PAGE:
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January 19, 2010

Scientific Unknowns: The Mind-Brain Dualism

Of the many interesting questions presented by psychology, the idea of the brain vs. the mind has some of the greatest impacts. The idea's been around for a long time: both Sigmund Freud and Emil Kraepelin proposed a difference between the mind and the brain, along with ways to study it. Even before that, Greek philosophers pointed out the problem of the relationship between the mind and the body.

The dualism basically states that, while the brain and the mind are clearly connected, the two are separate entities. The brain is easy to define. It is the physical bundle of neurons inside a person's head. It is capable of sending chemical signals to the rest of the body, allowing for movement and other functions. Even the simplest animals have some sort of brain. The mind, however, is not as easily explained. It is usually conceptualized as the consciousness, the "I" of a person. It is not something present, as far as we know, in any other species. There appears to be a connection between the two: for instance, if a person sustains brain damage from a disease or an injury, their mind also changes. They may have a different personality, lose memory, experience different emotions. But, research has not yet show exactly how the two are connected.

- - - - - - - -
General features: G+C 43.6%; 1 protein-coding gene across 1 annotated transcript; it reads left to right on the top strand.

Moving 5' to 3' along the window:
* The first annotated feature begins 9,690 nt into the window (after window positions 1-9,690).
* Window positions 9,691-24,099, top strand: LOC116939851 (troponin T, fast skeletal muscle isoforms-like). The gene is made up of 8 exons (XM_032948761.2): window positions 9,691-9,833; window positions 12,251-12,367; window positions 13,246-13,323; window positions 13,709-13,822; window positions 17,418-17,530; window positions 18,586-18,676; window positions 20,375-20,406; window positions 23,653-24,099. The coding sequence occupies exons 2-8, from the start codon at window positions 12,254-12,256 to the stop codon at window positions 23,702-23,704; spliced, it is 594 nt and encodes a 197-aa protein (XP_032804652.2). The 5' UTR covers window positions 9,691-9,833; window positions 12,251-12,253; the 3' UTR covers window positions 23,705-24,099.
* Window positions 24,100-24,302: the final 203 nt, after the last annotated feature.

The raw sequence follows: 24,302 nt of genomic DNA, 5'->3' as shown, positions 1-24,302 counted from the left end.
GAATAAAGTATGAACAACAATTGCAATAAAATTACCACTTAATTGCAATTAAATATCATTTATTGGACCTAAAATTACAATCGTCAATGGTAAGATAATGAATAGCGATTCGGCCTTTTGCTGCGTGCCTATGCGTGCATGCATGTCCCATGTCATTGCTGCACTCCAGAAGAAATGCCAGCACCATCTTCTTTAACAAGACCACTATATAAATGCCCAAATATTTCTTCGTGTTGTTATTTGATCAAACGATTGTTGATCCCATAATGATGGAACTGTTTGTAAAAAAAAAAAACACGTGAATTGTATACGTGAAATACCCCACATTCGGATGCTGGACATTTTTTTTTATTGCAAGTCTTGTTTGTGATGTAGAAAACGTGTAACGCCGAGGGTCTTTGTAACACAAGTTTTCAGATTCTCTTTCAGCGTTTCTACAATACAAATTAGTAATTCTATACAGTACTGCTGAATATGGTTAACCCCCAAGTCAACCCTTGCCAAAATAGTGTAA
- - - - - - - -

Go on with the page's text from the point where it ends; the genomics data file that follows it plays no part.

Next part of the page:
The impacts of this question are huge, however. It is a scientific, religious, philosophical, and practical question. It leads to questions such as these: If the mind/consciousness/soul is separate from the physical brain, then can it persist after death? If it is not separate, then is there even such a thing as a soul? Among the scientific community, there isn't really a consensus. According to a study by the University of Edinburgh and the University of Liege, over 1/3 of medical professionals regarded the mind and brain as separate entities. Despite this, however, in the same study a majority thought the mind and brain were not separable. Thus, there are really only questions at this point, rather than answers.

As David Tresan puts it, "In light of the prevailing scientific bias toward reductionism, how then are we to think about the relationship between mind and brain without on one hand simply reducing the former to the latter or without on the other invoking dualism and thereby abandoning altogether the quest for any such relationship?" In other words, how can we think about the mind and the brain as separate, yet connected? Only further advances in neuroscience and psychology will tell.

Sources: Mind-Body Problem: New Approaches
Articles below found through PubMed
"150 years of Freud-Kraepelin Dualism", Katharina Trede
"Dualism Persists in the Science of Mind", Athena Demertzi et al.
"Jungian metaphychology and neurobiological theory", David I. Tresan (full article found through EBSCO)